Answers To Your Frequently Asked Questions (FAQs)
Normal veins, through a system of one-way valves, direct oxygen-poor blood back to the heart and lungs. With age and the forces of gravity, over time these valves sometimes begin to fail and allow blood to collect in leg veins, causing the veins to become swollen, stretched and protrude in a rope-like manner. This is what is known as varicose veins.
The main contributing factor to the formation of varicose veins is heredity. Most people suffering from bulging veins and leg heaviness have a family history of this condition. Leg injuries, weight fluctuation and long periods of standing or sitting can also contribute to and aggravate varicose veins. In women (up to 50% of American women may be affected), puberty, pregnancy, menopause and the use of birth control pills are all contributing hormonal factors.
Spider veins are simply broken capillaries, the tiniest of all blood vessels. The medical term for the broken blood vessels is telangiectasia, and it is characterized by small red, blue or purple web-like or linear veins at the skin surface. They are usually less than 2mm in diameter and can be flat or raised.
Like varicose veins, spider veins can be painful as well as unsightly. Fatigue, aching, heaviness, burning, throbbing, itching and cramping of legs have all been reported with varicose and spider veins.
Insurance coverage varies from insurance company to insurance company and from specific plan to plan. We can assist you in determining what your particular coverage is. Generally speaking, insurers only cover procedures which are medically necessary, i.e. you must have symptoms which are causing you discomfort. Treatments for cosmetic reasons are rarely covered.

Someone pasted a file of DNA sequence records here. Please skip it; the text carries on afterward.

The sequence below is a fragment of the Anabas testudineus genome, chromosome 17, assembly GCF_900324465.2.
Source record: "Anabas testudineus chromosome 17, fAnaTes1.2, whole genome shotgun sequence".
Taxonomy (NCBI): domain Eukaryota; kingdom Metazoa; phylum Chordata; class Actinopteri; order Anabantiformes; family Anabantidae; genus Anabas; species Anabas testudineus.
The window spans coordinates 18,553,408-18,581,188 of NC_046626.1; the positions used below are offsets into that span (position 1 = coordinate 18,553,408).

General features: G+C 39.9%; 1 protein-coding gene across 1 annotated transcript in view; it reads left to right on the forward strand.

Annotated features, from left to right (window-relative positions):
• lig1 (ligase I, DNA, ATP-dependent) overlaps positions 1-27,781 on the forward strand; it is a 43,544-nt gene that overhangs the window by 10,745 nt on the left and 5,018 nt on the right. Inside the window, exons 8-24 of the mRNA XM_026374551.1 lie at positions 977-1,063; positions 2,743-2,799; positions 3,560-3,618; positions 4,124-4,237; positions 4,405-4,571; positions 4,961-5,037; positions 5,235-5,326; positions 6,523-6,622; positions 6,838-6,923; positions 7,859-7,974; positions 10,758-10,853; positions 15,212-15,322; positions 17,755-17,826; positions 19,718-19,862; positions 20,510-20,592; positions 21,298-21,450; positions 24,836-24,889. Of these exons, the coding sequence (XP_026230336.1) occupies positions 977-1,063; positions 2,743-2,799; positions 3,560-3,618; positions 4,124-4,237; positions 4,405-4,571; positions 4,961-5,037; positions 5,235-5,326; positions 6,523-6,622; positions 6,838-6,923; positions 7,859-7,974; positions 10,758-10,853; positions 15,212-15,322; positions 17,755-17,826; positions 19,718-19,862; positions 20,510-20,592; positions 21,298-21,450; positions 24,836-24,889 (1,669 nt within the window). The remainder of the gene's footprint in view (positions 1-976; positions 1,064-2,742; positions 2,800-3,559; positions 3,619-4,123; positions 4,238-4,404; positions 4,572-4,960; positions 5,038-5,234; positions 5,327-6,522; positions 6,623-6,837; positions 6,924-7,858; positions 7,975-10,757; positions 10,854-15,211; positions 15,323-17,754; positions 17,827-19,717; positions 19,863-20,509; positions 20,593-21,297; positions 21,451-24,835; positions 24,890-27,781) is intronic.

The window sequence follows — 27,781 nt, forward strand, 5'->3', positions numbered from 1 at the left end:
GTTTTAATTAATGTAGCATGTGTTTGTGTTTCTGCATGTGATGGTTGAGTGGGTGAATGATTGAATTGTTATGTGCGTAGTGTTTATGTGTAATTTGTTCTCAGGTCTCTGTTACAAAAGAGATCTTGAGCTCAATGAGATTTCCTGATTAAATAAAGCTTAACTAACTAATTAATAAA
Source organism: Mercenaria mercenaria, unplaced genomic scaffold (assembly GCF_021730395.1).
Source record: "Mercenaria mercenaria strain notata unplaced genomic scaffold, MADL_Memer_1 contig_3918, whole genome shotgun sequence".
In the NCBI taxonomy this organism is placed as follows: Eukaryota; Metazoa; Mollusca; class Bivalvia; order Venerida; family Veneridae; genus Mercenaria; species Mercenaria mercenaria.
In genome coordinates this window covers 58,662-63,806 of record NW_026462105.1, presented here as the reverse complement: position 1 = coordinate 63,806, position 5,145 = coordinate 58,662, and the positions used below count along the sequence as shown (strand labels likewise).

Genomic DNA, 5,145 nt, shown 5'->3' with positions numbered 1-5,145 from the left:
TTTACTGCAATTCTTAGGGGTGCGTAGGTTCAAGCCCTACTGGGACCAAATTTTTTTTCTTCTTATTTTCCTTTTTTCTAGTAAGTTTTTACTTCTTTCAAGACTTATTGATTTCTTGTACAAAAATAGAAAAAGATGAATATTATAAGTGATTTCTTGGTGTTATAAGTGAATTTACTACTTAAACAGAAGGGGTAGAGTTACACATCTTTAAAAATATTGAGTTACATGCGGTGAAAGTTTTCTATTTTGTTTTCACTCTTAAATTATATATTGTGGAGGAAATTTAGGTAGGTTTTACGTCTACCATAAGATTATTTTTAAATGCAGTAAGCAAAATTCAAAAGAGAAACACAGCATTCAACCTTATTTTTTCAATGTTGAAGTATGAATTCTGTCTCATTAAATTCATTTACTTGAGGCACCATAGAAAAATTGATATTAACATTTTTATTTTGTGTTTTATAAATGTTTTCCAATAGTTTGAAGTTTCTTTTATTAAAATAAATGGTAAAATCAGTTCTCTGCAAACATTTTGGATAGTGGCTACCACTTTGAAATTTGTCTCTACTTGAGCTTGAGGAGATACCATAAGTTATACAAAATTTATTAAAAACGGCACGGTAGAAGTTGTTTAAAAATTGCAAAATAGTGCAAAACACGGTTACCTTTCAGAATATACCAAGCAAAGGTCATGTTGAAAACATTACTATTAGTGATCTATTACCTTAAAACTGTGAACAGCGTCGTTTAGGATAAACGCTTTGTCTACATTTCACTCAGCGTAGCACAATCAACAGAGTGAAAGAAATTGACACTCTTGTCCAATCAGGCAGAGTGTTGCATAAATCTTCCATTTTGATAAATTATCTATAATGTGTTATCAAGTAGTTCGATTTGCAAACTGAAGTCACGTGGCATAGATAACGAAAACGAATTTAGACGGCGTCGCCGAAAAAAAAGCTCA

Varicose veins are very common; about half of all adults aged 40-69 have them. That equates to about 20 million people in the United States who are suffering from varicose veins or spider veins, which appear on the surface and give the skin a discolored appearance.
Varicose veins are the direct result of something called venous reflux. A healthy valve within the vein prevents blood from “pooling” or flowing backward into the vein when it closes. But an unhealthy valve can allow blood to flow the wrong way, toward the foot, which causes the vein to fill with blood and bulge outward. The subsequent pressure builds up and causes veins to swell and become varicose, and may also result in other skin conditions.
In addition to being unsightly, they can be painful and sometimes even debilitating. Women are twice as likely as men to develop varicose and spider veins, but there are still millions of men who suffer from this condition.
There are several causes of varicose veins. You may have them as a normal part of the aging process. If one or more family members have had varicose veins, they may have been passed along to you genetically by your parents. Varicose veins can also be the result of hormonal changes, which can “relax” the walls within the vein and cause them to bulge. This is one of the reasons why they are so common in women.